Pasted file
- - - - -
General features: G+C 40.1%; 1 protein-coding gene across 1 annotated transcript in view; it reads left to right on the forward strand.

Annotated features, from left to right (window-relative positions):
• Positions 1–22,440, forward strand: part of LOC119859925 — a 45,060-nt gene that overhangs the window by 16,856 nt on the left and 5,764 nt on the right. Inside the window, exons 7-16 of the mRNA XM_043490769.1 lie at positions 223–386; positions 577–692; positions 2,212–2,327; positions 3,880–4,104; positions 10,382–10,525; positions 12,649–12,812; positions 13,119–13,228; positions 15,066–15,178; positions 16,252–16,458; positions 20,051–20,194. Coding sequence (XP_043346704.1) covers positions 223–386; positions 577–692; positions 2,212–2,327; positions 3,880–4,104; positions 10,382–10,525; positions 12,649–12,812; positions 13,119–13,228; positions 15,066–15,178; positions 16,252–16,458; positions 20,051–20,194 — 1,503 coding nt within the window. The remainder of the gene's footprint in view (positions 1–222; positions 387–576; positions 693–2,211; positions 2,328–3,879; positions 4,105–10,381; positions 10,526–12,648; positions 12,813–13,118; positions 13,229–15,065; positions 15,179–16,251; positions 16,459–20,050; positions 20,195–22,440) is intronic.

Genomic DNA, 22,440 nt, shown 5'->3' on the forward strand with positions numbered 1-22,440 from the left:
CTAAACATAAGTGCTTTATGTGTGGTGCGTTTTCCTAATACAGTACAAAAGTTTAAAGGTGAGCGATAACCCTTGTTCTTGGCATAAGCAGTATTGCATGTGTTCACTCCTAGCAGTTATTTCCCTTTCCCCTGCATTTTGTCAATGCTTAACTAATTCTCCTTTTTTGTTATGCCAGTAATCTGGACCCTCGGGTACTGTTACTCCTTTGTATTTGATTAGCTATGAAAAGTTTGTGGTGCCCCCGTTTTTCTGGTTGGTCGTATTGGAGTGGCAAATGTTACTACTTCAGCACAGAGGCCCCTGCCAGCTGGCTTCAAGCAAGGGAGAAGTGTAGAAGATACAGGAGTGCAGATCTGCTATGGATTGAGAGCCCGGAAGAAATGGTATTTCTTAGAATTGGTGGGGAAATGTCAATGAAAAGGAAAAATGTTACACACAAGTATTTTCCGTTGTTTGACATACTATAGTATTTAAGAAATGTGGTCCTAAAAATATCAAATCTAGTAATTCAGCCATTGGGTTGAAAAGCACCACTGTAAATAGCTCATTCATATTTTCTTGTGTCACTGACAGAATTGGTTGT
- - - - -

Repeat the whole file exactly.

General features: G+C 40.1%; 1 protein-coding gene across 1 annotated transcript in view; it reads left to right on the forward strand.

Annotated features, from left to right (window-relative positions):
• Positions 1–22,440, forward strand: part of LOC119859925 — a 45,060-nt gene that overhangs the window by 16,856 nt on the left and 5,764 nt on the right. Inside the window, exons 7-16 of the mRNA XM_043490769.1 lie at positions 223–386; positions 577–692; positions 2,212–2,327; positions 3,880–4,104; positions 10,382–10,525; positions 12,649–12,812; positions 13,119–13,228; positions 15,066–15,178; positions 16,252–16,458; positions 20,051–20,194. Coding sequence (XP_043346704.1) covers positions 223–386; positions 577–692; positions 2,212–2,327; positions 3,880–4,104; positions 10,382–10,525; positions 12,649–12,812; positions 13,119–13,228; positions 15,066–15,178; positions 16,252–16,458; positions 20,051–20,194 — 1,503 coding nt within the window. The remainder of the gene's footprint in view (positions 1–222; positions 387–576; positions 693–2,211; positions 2,328–3,879; positions 4,105–10,381; positions 10,526–12,648; positions 12,813–13,118; positions 13,229–15,065; positions 15,179–16,251; positions 16,459–20,050; positions 20,195–22,440) is intronic.

Genomic DNA, 22,440 nt, shown 5'->3' on the forward strand with positions numbered 1-22,440 from the left:
CTAAACATAAGTGCTTTATGTGTGGTGCGTTTTCCTAATACAGTACAAAAGTTTAAAGGTGAGCGATAACCCTTGTTCTTGGCATAAGCAGTATTGCATGTGTTCACTCCTAGCAGTTATTTCCCTTTCCCCTGCATTTTGTCAATGCTTAACTAATTCTCCTTTTTTGTTATGCCAGTAATCTGGACCCTCGGGTACTGTTACTCCTTTGTATTTGATTAGCTATGAAAAGTTTGTGGTGCCCCCGTTTTTCTGGTTGGTCGTATTGGAGTGGCAAATGTTACTACTTCAGCACAGAGGCCCCTGCCAGCTGGCTTCAAGCAAGGGAGAAGTGTAGAAGATACAGGAGTGCAGATCTGCTATGGATTGAGAGCCCGGAAGAAATGGTATTTCTTAGAATTGGTGGGGAAATGTCAATGAAAAGGAAAAATGTTACACACAAGTATTTTCCGTTGTTTGACATACTATAGTATTTAAGAAATGTGGTCCTAAAAATATCAAATCTAGTAATTCAGCCATTGGGTTGAAAAGCACCACTGTAAATAGCTCATTCATATTTTCTTGTGTCACTGACAGAATTGGTTGT